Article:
to truly grieve
is to, somehow
find the guts
Grief and sadness are often mistakenly thought to be the same. They aren’t. Sadness will have its time and place – usually in the immediate aftermath of a loss. But sadness isn’t good company for those whose work is to grieve.
Sadness, as Byron Katie so succinctly put it, is “a hissy fit”. Sadness looks backwards and wants the what-is to still be the what-was.
Grief meets the what-is with no agenda other than to be 100% present, nakedly nowful.
The astonishing gift of grief and grieving is that it opens us to a love beyond anything we have ever known.
I decided to take a look, and yes. There it was, patiently awaiting the impartial light of awareing. A little list of gonenesses, each one a treasure, an irreplaceable chapter in the story of a Life.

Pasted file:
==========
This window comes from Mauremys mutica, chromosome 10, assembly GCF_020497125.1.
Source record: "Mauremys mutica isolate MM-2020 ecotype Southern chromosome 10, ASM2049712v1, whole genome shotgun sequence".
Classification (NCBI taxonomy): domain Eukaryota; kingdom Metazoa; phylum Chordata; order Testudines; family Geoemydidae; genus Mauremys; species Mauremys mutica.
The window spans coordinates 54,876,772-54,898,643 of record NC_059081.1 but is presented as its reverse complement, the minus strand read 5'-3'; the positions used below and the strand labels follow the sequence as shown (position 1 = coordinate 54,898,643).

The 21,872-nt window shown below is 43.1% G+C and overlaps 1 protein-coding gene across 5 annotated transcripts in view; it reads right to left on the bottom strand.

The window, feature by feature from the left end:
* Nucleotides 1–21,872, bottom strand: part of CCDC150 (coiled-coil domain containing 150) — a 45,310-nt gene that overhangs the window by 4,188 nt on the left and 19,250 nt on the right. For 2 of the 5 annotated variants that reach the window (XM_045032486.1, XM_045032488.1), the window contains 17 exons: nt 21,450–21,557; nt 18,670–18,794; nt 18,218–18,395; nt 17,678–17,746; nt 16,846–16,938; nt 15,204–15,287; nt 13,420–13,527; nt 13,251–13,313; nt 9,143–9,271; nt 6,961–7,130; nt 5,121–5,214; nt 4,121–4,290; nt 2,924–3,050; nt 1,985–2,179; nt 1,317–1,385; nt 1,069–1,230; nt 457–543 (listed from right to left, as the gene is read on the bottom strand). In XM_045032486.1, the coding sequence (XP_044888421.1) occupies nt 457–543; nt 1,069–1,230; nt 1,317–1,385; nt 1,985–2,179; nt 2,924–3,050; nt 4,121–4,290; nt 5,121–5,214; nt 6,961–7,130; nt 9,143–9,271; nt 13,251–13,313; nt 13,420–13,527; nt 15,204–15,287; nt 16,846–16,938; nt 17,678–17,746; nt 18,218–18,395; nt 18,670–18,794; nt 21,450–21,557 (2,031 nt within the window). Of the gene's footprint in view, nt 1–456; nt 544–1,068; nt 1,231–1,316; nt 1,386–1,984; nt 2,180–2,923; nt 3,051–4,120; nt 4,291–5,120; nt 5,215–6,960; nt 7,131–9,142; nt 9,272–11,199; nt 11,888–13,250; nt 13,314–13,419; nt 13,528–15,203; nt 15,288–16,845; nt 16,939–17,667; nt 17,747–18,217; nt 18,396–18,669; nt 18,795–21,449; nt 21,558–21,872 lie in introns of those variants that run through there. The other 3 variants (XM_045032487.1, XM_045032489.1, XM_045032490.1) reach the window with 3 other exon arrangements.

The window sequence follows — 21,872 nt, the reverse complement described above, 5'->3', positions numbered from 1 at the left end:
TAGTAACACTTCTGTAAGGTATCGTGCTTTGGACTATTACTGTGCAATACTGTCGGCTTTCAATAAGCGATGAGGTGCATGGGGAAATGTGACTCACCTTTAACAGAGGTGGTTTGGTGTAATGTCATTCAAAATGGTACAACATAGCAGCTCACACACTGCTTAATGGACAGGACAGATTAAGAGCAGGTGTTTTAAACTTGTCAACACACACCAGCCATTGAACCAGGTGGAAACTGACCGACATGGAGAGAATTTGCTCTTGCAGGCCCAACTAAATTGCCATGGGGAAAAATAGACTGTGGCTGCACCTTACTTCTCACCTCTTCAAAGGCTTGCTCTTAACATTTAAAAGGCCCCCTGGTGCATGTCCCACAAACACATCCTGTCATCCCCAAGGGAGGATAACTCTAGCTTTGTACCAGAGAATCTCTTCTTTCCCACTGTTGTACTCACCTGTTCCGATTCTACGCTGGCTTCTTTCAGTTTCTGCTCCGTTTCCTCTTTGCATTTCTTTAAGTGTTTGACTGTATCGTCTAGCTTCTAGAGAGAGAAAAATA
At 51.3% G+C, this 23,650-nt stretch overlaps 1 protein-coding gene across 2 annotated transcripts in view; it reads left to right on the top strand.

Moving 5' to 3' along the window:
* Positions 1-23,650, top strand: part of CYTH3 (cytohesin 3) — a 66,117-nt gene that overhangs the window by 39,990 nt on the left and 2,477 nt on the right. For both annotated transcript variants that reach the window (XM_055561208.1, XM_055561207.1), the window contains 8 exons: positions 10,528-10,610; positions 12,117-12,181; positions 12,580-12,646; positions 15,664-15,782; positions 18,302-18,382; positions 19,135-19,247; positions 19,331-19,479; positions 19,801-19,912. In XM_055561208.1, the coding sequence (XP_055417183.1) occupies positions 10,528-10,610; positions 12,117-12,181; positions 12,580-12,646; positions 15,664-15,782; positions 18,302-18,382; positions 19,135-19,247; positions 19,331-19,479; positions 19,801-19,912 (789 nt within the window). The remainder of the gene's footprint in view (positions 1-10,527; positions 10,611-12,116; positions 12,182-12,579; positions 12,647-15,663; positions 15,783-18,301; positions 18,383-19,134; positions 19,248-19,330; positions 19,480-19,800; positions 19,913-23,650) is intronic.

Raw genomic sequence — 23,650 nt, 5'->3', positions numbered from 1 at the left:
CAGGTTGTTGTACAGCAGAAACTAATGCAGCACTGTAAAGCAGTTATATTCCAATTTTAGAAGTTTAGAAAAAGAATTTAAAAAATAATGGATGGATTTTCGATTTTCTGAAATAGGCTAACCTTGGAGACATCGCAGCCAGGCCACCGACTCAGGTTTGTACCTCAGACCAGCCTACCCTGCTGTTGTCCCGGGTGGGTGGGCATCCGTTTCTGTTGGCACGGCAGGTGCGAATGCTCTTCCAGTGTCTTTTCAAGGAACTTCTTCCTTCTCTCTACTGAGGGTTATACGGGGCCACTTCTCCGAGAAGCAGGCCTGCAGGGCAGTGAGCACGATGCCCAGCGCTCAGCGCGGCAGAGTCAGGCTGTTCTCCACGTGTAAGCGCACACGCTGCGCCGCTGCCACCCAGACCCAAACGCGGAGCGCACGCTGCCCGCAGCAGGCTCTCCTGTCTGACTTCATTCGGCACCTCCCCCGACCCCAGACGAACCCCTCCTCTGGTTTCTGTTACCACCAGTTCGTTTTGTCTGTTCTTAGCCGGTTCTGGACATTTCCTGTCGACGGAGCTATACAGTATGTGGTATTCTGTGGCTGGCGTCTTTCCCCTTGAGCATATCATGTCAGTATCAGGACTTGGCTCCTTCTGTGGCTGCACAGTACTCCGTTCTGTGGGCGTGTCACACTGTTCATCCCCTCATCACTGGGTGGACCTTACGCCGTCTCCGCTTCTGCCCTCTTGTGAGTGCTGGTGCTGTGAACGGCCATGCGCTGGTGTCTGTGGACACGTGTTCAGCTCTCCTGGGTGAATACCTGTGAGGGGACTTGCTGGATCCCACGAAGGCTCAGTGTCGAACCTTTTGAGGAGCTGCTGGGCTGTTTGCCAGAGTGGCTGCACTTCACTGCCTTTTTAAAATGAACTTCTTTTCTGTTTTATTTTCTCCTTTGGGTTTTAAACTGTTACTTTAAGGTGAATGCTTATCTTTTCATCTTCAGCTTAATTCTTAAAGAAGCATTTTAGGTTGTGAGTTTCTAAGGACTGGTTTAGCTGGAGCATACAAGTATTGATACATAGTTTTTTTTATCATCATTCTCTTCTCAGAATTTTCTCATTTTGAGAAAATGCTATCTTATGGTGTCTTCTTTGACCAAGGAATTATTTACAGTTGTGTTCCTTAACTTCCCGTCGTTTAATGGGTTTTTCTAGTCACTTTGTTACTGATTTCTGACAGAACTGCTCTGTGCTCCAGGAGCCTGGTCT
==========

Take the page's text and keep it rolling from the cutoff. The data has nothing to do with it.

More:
As this unlit light beams them into presence they come into full bloom, they mature and scatter their seeds of wisdom. Then – they vanish.
The only residue is the wetness on my cheeks.
And this love!
This sweet, helpless, holy love; it is love to die for.
Might you have a goneness list in hiding?
Go for it beloved.
Whoever finds love
beneath hurt and grief,
disappears into emptiness
with a thousand new guises